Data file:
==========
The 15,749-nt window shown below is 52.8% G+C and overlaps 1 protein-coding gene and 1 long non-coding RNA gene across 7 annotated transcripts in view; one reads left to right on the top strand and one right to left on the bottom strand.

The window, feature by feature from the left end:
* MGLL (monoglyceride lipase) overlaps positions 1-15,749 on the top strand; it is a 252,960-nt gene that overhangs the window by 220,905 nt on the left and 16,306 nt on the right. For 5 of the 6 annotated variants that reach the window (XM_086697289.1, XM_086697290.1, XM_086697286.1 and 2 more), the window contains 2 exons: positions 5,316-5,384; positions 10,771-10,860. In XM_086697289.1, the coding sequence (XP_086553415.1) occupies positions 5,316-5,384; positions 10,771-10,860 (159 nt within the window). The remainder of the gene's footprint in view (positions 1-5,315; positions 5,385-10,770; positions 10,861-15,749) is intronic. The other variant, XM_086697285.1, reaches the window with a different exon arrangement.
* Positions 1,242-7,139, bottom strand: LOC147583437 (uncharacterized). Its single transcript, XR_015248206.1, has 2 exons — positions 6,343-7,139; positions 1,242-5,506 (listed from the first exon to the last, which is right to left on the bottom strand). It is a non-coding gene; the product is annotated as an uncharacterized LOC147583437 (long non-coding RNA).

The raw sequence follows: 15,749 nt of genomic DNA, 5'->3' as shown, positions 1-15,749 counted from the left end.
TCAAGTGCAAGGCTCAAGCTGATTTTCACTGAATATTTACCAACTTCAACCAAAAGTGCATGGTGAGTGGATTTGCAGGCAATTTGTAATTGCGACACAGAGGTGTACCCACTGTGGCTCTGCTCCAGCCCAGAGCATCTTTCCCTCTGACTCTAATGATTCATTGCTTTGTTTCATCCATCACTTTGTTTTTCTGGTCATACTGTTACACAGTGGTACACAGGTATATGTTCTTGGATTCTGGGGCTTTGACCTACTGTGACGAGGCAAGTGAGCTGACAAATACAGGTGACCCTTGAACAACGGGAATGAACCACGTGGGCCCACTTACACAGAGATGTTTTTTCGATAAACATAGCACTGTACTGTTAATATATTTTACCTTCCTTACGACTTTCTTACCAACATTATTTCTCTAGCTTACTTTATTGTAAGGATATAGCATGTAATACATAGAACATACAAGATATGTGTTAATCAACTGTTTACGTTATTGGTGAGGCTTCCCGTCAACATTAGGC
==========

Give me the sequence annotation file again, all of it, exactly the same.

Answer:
The 15,749-nt window shown below is 52.8% G+C and overlaps 1 protein-coding gene and 1 long non-coding RNA gene across 7 annotated transcripts in view; one reads left to right on the top strand and one right to left on the bottom strand.

The window, feature by feature from the left end:
* MGLL (monoglyceride lipase) overlaps positions 1-15,749 on the top strand; it is a 252,960-nt gene that overhangs the window by 220,905 nt on the left and 16,306 nt on the right. For 5 of the 6 annotated variants that reach the window (XM_086697289.1, XM_086697290.1, XM_086697286.1 and 2 more), the window contains 2 exons: positions 5,316-5,384; positions 10,771-10,860. In XM_086697289.1, the coding sequence (XP_086553415.1) occupies positions 5,316-5,384; positions 10,771-10,860 (159 nt within the window). The remainder of the gene's footprint in view (positions 1-5,315; positions 5,385-10,770; positions 10,861-15,749) is intronic. The other variant, XM_086697285.1, reaches the window with a different exon arrangement.
* Positions 1,242-7,139, bottom strand: LOC147583437 (uncharacterized). Its single transcript, XR_015248206.1, has 2 exons — positions 6,343-7,139; positions 1,242-5,506 (listed from the first exon to the last, which is right to left on the bottom strand). It is a non-coding gene; the product is annotated as an uncharacterized LOC147583437 (long non-coding RNA).

The raw sequence follows: 15,749 nt of genomic DNA, 5'->3' as shown, positions 1-15,749 counted from the left end.
TCAAGTGCAAGGCTCAAGCTGATTTTCACTGAATATTTACCAACTTCAACCAAAAGTGCATGGTGAGTGGATTTGCAGGCAATTTGTAATTGCGACACAGAGGTGTACCCACTGTGGCTCTGCTCCAGCCCAGAGCATCTTTCCCTCTGACTCTAATGATTCATTGCTTTGTTTCATCCATCACTTTGTTTTTCTGGTCATACTGTTACACAGTGGTACACAGGTATATGTTCTTGGATTCTGGGGCTTTGACCTACTGTGACGAGGCAAGTGAGCTGACAAATACAGGTGACCCTTGAACAACGGGAATGAACCACGTGGGCCCACTTACACAGAGATGTTTTTTCGATAAACATAGCACTGTACTGTTAATATATTTTACCTTCCTTACGACTTTCTTACCAACATTATTTCTCTAGCTTACTTTATTGTAAGGATATAGCATGTAATACATAGAACATACAAGATATGTGTTAATCAACTGTTTACGTTATTGGTGAGGCTTCCCGTCAACATTAGGC